I had just walked into our kitchen—I flipped on the switch to the garbage disposal when it hit. The table and chairs danced across the room, water pipes began rattling and the flowers fell from their vases attached to the wall.

My first thought was, “What have I done now?” Then, I assumed it was coming from the heavy construction equipment that was operating out front. Next, that a helicopter was about to crash, and, finally, the second coming was underway. Funny how many thoughts can race through one’s mind when something alarming and unfamiliar is unfolding.

Finally, I realized we were in an earthquake. The D.C. area had just experienced a 5.8 magnitude earthquake, the strongest tremor in these parts in nearly 70 years.

Now that D.C. has settled down somewhat from a panic-filled afternoon and an over abundance of news media coverage (and I do mean to insert the word “over” as extra emphasis on abundance), we return to business as usual. However, the event left me with one trailing thought: is another earthquake about to jolt agriculture as the new Joint Select Committee on Deficit Reduction contemplates its goals for reducing the budget within the mandatory guidelines it faces? Sure, the debt ceiling agreement postponed some upcoming tough decisions on the farm programs and issues like ethanol. However, both are likely to see reductions as the Select Committee does its work.

Some cuts were already approved in the initial debt ceiling agreement. These were to the tune of over $900 billion over the next 10 years. Yet, $1.2 trillion in additional cuts must be decided by the third week in November. If Congress doesn’t follow up by passing legislation, then automatic cuts will take place.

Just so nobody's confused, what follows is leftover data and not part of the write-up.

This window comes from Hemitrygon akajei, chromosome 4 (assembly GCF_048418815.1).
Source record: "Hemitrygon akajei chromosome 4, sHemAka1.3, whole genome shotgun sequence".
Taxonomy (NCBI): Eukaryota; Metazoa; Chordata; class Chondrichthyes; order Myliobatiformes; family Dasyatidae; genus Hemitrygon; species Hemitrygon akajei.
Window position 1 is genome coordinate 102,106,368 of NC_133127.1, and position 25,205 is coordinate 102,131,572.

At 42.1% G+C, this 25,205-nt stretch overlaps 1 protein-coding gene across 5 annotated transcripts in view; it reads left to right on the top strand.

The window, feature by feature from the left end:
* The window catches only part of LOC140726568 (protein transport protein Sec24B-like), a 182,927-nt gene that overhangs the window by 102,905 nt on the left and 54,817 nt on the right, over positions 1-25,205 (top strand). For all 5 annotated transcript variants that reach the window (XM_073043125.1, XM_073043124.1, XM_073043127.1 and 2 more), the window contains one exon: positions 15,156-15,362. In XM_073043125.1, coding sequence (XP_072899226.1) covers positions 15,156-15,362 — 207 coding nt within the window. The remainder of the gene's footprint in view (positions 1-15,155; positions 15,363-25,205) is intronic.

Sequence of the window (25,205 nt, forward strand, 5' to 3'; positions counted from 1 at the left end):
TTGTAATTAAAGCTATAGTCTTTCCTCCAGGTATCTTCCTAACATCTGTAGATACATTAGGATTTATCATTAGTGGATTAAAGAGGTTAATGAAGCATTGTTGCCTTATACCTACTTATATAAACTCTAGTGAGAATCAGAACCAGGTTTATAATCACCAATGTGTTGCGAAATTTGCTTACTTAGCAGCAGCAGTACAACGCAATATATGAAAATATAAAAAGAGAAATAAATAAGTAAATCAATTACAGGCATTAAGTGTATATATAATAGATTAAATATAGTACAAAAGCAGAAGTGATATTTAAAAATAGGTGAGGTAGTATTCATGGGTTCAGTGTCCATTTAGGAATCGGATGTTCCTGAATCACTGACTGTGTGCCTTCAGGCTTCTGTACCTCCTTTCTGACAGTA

Entitlement programs and tax credits certainly will be targeted. Direct payments, crop insurance and conservation programs—all three are in the cross hairs. Speculation on ag spending cuts ranges from $10 to $50 billion over a decade.

Definitely, every federal agency needs to do its part in reducing spending. However, Congressional Ag leaders are correct in their public statements that ag cuts should reflect their overall share of the federal budget.

Secretary of Agriculture Tom Vilsack says these cuts might be a good thing for agriculture. He said that they represented “a tremendous opportunity.” That could be true as long as the cuts are done proportionately.

The Select Committee meets for the first time on Sept. 16. Then, the games will truly begin. One final thought, on one track, we have a train called Debt Reduction. On another track, we have one we’ll call The Balanced Budget Amendment. Let’s just hope we don’t have something like an earthquake come along and derail one or both.